WASHINGTON — In his final statement to the jury in the trial of political operative Roger Stone, federal prosecutor Michael Marando sought to boil the case down to a simple and stark premise.
"I know we live in a world nowadays with Twitter, tweets, social media, where you can find any political view you want," he said. "However, in our institutions of self-governance — courts of law or committee hearings, where people under oath have to testify — truth still matters."
Marando didn't mention President Donald Trump in that portion of his closing — he didn't have to. He and his colleagues had already made Trump a central character in the trial that ended with a conviction of the president's longtime associate on seven felonies — a trial that presented new information about the Trump campaign's zeal to capitalize on Russia's election interference in 2016.
Prosecutors argued that Stone, charged with obstructing a Congressional investigation, lied to Congress because the truth was "terrible" for Trump. They presented evidence painting a picture of a candidate who was actively involved in his campaign's effort to benefit from hacked emails obtained by WikiLeaks that were the fruits of a Russian intelligence operation. And they presented phone records and testimony suggesting that Trump didn't tell the truth in written answers to special counsel Robert Mueller, when Trump said he didn't remember ever discussing WikiLeaks with Stone.
"Trump was in the conspiratorial loop," said Glenn Kirschner, a former federal prosecutor and NBC News legal analyst who watched the trial. "He was in the hard collusion loop by virtue of him having phone calls in real time with Roger Stone while these email dumps were in progress."
But Joyce Vance, another former prosecutor and NBC news legal analyst, said she's not convinced the government had the evidence "to establish beyond a reasonable doubt that there was conspiracy between the campaign and the Russians. Does it strongly suggest it? Yes. But as long as the central figures destroy evidence, or are unavailable as witnesses, as long as the president ducks testimony, then it’s difficult to have evidence to establish beyond a reasonable doubt."
Phone records introduced as evidence in the trial show Stone called Trump on the very day in June 2016 that the world learned that the Democratic National Committee had been hacked by the Russians. The records show that Trump spoke to Stone at key moments during the summer of 2016 as Stone was single-mindedly seeking access to the stolen emails from Julian Assange, the WikiLeaks founder. Steve Bannon, who led the Trump campaign, testified that Stone was considered the "access point" to WikiLeaks.
Trump mentioned WikiLeaks 145 times in the last month of the campaign alone, according to an NBC News analysis.
"This WikiLeaks is like a treasure trove," Trump said a few days before the election at an appearance in Michigan.
Asked to respond to the new evidence, Jay Sekulow, Trump's personal attorney, said the president's written statements to Mueller stand.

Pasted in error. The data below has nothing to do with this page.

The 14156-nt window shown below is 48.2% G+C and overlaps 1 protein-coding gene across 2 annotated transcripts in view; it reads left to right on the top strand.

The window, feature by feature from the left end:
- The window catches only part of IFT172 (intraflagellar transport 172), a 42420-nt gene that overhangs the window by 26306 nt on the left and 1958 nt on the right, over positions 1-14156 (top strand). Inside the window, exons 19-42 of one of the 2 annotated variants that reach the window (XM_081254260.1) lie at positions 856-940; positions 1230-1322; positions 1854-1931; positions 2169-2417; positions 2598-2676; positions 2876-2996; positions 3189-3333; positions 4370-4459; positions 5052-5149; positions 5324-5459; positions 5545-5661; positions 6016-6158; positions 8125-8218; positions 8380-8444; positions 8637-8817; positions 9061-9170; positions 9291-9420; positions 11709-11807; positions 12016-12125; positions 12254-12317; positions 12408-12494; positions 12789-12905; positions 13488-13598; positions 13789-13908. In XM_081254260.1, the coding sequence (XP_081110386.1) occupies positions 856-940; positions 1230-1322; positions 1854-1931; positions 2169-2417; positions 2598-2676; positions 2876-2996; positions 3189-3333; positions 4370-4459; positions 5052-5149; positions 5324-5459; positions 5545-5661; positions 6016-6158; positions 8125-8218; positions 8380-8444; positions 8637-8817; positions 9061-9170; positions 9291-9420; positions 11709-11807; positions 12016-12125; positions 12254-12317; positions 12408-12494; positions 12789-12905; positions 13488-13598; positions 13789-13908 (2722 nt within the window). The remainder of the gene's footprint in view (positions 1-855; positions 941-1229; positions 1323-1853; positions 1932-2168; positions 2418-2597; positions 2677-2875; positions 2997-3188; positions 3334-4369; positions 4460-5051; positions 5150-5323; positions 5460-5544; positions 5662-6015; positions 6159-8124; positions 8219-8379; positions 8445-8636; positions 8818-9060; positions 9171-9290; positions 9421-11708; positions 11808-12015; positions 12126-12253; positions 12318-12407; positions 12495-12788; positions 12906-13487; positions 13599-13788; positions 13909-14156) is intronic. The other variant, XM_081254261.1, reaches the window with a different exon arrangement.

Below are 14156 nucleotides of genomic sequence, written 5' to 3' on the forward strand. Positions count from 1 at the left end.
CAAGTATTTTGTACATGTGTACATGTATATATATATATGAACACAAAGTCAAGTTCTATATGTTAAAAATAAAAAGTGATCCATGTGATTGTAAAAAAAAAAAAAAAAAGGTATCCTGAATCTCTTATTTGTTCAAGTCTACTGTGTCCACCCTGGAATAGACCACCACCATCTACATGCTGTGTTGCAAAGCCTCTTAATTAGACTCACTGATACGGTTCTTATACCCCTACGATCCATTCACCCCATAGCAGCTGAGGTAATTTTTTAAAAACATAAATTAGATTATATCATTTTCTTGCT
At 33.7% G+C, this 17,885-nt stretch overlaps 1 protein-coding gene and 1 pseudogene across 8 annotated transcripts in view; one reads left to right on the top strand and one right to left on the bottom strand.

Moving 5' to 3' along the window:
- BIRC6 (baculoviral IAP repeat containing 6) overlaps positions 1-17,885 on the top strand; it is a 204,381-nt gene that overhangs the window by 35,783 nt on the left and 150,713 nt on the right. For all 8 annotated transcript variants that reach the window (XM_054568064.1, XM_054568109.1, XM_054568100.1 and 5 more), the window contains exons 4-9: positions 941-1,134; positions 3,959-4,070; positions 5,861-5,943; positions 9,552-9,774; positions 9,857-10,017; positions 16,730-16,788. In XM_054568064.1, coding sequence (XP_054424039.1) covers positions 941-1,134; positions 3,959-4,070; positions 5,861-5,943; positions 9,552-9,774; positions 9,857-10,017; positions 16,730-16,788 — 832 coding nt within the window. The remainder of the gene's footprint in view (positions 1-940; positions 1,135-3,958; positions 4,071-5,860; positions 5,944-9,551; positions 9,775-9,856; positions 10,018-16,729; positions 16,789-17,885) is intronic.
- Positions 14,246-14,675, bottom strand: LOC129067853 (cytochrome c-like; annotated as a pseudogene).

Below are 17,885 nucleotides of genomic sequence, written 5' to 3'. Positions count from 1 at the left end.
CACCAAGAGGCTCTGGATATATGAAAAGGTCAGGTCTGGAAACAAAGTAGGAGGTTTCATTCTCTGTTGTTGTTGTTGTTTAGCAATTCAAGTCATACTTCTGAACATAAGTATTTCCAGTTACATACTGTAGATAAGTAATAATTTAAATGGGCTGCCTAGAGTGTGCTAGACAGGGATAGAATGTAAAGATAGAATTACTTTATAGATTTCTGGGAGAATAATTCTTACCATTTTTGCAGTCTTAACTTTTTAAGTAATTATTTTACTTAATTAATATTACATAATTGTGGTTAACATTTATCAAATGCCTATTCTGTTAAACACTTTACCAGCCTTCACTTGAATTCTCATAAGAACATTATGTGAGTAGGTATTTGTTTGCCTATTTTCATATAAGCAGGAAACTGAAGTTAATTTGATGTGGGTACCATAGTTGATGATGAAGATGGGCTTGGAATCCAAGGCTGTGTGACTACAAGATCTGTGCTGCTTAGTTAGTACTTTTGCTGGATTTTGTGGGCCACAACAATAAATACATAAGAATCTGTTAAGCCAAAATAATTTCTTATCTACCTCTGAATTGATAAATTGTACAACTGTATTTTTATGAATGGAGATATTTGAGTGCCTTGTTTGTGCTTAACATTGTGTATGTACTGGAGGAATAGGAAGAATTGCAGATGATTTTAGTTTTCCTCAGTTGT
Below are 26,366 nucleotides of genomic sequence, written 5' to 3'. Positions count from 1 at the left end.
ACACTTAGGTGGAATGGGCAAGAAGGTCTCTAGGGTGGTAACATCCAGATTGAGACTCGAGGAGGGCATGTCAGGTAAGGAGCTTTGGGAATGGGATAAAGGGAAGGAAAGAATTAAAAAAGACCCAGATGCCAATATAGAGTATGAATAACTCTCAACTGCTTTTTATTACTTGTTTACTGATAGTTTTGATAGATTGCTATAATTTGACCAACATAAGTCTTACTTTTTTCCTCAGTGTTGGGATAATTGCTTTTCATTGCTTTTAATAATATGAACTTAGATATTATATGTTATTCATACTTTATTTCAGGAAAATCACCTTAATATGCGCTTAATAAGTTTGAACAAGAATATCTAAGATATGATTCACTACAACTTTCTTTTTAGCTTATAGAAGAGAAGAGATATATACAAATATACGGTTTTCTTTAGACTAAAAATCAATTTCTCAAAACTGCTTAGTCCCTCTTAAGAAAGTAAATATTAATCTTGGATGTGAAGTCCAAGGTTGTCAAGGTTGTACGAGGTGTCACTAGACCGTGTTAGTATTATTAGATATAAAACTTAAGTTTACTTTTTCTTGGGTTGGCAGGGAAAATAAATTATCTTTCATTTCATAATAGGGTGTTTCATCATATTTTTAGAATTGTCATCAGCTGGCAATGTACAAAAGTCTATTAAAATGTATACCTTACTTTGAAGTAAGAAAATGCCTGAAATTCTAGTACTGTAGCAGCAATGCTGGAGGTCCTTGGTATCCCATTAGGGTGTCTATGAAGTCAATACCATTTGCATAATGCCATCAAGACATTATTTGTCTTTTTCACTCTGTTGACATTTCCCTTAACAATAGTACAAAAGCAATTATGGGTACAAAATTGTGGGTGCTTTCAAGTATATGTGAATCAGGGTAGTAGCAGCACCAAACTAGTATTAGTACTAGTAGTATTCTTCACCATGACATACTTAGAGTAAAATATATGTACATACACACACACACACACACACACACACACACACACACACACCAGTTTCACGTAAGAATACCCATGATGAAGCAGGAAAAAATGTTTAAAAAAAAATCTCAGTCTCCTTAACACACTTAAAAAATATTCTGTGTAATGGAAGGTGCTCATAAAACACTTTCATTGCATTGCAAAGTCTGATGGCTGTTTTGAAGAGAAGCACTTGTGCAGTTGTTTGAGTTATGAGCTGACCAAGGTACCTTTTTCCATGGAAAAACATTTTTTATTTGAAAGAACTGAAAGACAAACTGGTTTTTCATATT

"I spoke by telephone with Roger Stone from time to time during the campaign. I have no recollection of the specifics of any conversations I had with Mr. Stone between June 1, 2016 and November 8, 2016," Trump wrote in his statements to Mueller. "I do not recall discussing WikiLeaks with him, nor do I recall being aware of Mr. Stone having discussed WikiLeaks with individuals associated with my campaign, although I was aware that WikiLeaks was the subject of media reporting and campaign-related discussion at the time."
Democrats have long called that statement a lie. If prosecutors believe Trump was telling the truth, it wasn't evident from their comments at the trial. They called former Trump deputy campaign chairman Richard Gates, who testified he overheard Stone calling Trump about WikiLeaks, which was leaking embarrassing Democratic emails. After the call, Gates said Trump told him that more disclosures were coming.
"Roger Stone knew that if this came out it would look really bad for his longtime associate, Donald Trump," prosecutor Jonathan Kravis said. "So he lied to the committee."
Prosecutors didn't expressly accuse Trump of acting improperly by ordering Stone to pursue the emails hacked by the Russians. They noted that the government didn't know what was said in the Trump-Stone phone calls — the FBI wasn't wiretapping either man.
But "those are the only reasonable inferences you can draw from the evidence," Kirschner said. "Everybody who watched the trial couldn't help but draw those reasonable inferences."
Details about the Trump campaign's efforts to pursue hacked Democratic emails appear to have been covered in Volume I of the Mueller report, but the section is almost entirely blacked out, because the Stone case was still pending when the report was released.
In that sense, the Stone trial served as a sort of final chapter of the Mueller report. It unfolded as much of the country and the news media was focused on the Ukraine impeachment drama, which at its heart is about whether Trump abused his office to pressure a foreign government to help his 2020 election campaign.
If the Stone trial revealed anything, it showed that Donald Trump and the people around him had no problem making use of hacked emails that were the fruits of foreign election interference.
Or, as prosecutor Kravis put it, "trying to fish for information from WikiLeaks, knowing it had been hacked by a foreign government."